Friday, May. 24, 2024

Arr, Matey! Meet BenDeLaCreme, The Pirate Horse


Harrisburg, Pa.—Oct. 21

Bonnets have become nearly ubiquitous in the jumper ring, and liquid titanium masks are gaining in popularity too. But how many equine competitors wear a pirate eye patch in the ring? At the Pennslyvania National Horse Show, the answer is one.

Ryan Kenny competed BenDeLaCreme in the adult jumpers with an eye patch over the gelding’s left eye.


BenDeLaCreme wears a pirate eye patch over his missing eye in the jumpers. Kimberly Loushin Photos

Two years ago, the 9-year-old warmblood owned by Michael Britt-Leon developed an eye infection that ultimately resulted in removal surgery. While there are many one-eyed sport horses on the circuit, Britt-Leon and Eleese Shillingford, who leased the gelding in 2021, decided to have a bit of fun with it. Shillingford purchased a skull-and-crossbones patch online, and “Ben” has been wearing it ever since.

“We thought how cool if he could just wear a patch and be a little bit different than the rest of them,” said Britt-Leon. “It kind of makes him look a little more cool in the jumper ring.”

Britt-Leon purchased the gelding three years ago. He described the gelding as spooky during that first year but said his whole demeanor changed after losing the eye.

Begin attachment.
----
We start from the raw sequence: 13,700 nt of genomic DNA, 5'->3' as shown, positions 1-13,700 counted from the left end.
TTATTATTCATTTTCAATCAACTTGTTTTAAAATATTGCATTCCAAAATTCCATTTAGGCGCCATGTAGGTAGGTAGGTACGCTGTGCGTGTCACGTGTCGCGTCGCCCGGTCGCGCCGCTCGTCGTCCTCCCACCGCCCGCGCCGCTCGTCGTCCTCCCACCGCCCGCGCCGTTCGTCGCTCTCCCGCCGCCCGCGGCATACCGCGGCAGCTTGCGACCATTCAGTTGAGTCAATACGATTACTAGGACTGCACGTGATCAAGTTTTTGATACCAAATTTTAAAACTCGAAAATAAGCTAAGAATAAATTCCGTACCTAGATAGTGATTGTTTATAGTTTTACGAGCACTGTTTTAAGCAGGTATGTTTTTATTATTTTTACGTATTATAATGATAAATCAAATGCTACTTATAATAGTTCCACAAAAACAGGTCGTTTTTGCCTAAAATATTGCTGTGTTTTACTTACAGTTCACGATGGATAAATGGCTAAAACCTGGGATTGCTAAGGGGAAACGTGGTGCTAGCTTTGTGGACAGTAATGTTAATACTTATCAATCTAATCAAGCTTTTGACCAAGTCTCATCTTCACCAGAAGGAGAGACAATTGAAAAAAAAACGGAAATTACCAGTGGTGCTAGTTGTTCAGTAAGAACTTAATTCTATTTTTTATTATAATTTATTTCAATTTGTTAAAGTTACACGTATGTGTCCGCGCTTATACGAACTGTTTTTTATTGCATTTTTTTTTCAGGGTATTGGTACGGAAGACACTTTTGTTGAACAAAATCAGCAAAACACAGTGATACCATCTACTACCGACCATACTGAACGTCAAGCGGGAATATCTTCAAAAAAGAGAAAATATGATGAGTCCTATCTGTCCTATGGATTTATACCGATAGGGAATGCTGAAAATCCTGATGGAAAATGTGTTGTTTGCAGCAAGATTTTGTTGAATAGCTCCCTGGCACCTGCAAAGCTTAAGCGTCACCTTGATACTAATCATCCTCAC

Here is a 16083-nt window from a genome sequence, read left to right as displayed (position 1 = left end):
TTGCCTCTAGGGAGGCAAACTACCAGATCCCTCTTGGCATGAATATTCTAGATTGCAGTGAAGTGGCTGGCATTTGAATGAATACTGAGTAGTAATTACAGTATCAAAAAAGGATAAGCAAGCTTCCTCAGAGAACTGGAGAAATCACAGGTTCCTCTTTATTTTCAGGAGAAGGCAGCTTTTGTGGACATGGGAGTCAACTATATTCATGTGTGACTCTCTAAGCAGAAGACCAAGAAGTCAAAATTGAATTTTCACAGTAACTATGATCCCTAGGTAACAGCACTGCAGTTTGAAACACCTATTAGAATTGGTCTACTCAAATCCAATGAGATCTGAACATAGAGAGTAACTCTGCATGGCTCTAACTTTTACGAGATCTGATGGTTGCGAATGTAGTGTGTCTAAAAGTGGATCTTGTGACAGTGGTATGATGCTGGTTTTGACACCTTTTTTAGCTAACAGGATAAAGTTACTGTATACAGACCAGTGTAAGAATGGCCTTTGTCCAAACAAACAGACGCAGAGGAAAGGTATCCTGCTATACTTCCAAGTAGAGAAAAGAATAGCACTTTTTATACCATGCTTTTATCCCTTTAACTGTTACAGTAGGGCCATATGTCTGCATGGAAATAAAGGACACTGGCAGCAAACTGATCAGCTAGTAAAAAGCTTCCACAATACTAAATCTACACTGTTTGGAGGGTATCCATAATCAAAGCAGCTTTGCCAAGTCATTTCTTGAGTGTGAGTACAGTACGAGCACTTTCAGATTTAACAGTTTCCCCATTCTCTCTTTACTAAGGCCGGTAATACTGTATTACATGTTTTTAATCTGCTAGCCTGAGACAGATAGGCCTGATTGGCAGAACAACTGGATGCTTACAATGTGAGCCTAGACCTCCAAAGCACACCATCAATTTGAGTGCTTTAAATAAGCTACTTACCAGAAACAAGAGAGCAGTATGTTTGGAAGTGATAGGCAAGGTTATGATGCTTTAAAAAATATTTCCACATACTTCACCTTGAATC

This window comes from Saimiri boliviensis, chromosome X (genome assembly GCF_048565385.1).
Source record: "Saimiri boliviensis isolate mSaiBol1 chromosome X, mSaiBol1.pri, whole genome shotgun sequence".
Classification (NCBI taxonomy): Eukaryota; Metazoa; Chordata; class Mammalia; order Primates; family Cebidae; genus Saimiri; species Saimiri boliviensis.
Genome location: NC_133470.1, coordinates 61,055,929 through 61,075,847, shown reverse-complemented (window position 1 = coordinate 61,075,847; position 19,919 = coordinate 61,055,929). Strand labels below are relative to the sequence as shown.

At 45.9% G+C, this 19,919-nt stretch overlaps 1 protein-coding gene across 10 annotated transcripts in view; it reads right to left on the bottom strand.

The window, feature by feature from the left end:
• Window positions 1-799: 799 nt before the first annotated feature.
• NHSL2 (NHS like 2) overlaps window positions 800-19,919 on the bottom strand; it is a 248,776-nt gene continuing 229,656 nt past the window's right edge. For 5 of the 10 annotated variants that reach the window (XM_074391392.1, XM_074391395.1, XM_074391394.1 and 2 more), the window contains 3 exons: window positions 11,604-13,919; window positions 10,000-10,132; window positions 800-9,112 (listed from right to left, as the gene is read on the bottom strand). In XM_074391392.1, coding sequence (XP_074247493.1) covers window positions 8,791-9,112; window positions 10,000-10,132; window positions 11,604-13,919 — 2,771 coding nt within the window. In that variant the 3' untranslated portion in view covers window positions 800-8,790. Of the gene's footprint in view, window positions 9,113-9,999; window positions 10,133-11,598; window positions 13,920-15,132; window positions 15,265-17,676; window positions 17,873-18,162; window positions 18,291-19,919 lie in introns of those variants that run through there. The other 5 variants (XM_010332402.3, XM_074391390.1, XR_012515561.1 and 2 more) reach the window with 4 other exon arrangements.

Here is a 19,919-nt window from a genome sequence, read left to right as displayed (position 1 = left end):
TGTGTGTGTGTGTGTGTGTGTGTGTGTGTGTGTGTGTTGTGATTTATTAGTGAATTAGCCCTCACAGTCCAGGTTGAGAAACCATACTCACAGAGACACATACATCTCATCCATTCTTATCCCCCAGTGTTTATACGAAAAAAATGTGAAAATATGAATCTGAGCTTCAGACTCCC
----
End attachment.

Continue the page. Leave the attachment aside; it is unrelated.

“Ever since that happened, and he had to have that surgery to lose his eye, all of a sudden he’s relaxed,” he said. “The kids ride him. My husband rides him. He’s very easy to go around and safe and turned into a whole different animal. He’s kind of everybody’s favorite animal because of that.”


Ryan Kenny and BenDeLaCreme competing at the Pennsylvania National.

Ben was named after the drag queen Benjamin Putnam, who used the stage name BenDeLaCreme. The gelding has become the ultimate teacher in Britt-Leon’s program.

“He hears the buzzer go off, and he tries to win,” he said. “He goes fast; he turns quick. He is the most honest animal I have as far as he will jump from anywhere for anybody. He’s taught kids to jump around 1.30 meters, 1.40 meters. Ryan’s jumped his biggest jumps on him. He’ll teach a .80-meter kid the first time in the jumpers over at Tryon [North Carolina], through the meters. [He’s taught] a lot of kids in my program because he’s just so sweet and so honest, and literally every single person can ride him and lesson on him and love on him.”

Find results here. Want more Pennsylvania National? The Chronicle will be on the scene through grand prix night bringing you photos and stories. Plus see more analysis from the Pennsylvania National in the Nov. 7 issue of The Chronicle of the Horse magazine



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